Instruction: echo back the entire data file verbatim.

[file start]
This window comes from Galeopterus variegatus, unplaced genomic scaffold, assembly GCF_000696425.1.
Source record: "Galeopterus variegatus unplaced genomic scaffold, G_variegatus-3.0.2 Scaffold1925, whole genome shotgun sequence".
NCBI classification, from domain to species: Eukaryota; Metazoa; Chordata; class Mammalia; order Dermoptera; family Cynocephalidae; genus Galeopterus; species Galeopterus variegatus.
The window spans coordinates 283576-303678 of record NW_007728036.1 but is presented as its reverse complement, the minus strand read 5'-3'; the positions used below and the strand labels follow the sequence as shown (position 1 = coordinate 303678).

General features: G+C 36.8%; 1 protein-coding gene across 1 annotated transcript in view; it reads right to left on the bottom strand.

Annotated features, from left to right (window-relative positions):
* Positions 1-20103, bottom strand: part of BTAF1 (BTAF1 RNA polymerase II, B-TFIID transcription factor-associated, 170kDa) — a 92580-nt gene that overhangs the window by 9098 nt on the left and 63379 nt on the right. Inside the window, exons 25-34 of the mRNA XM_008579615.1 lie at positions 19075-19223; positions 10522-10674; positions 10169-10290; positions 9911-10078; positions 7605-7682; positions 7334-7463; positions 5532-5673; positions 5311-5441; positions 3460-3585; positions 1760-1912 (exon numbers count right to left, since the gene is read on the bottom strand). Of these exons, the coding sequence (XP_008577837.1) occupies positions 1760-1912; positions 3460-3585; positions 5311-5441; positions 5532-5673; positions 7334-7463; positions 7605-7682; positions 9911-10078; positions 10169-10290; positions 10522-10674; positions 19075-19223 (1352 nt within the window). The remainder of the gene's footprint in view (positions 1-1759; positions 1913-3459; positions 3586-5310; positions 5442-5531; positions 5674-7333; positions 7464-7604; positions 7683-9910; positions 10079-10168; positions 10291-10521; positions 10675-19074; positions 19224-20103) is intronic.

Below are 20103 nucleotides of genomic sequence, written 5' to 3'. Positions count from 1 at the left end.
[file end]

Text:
This window comes from Galeopterus variegatus, unplaced genomic scaffold, assembly GCF_000696425.1.
Source record: "Galeopterus variegatus unplaced genomic scaffold, G_variegatus-3.0.2 Scaffold1925, whole genome shotgun sequence".
NCBI classification, from domain to species: Eukaryota; Metazoa; Chordata; class Mammalia; order Dermoptera; family Cynocephalidae; genus Galeopterus; species Galeopterus variegatus.
The window spans coordinates 283576-303678 of record NW_007728036.1 but is presented as its reverse complement, the minus strand read 5'-3'; the positions used below and the strand labels follow the sequence as shown (position 1 = coordinate 303678).

General features: G+C 36.8%; 1 protein-coding gene across 1 annotated transcript in view; it reads right to left on the bottom strand.

Annotated features, from left to right (window-relative positions):
* Positions 1-20103, bottom strand: part of BTAF1 (BTAF1 RNA polymerase II, B-TFIID transcription factor-associated, 170kDa) — a 92580-nt gene that overhangs the window by 9098 nt on the left and 63379 nt on the right. Inside the window, exons 25-34 of the mRNA XM_008579615.1 lie at positions 19075-19223; positions 10522-10674; positions 10169-10290; positions 9911-10078; positions 7605-7682; positions 7334-7463; positions 5532-5673; positions 5311-5441; positions 3460-3585; positions 1760-1912 (exon numbers count right to left, since the gene is read on the bottom strand). Of these exons, the coding sequence (XP_008577837.1) occupies positions 1760-1912; positions 3460-3585; positions 5311-5441; positions 5532-5673; positions 7334-7463; positions 7605-7682; positions 9911-10078; positions 10169-10290; positions 10522-10674; positions 19075-19223 (1352 nt within the window). The remainder of the gene's footprint in view (positions 1-1759; positions 1913-3459; positions 3586-5310; positions 5442-5531; positions 5674-7333; positions 7464-7604; positions 7683-9910; positions 10079-10168; positions 10291-10521; positions 10675-19074; positions 19224-20103) is intronic.

Below are 20103 nucleotides of genomic sequence, written 5' to 3'. Positions count from 1 at the left end.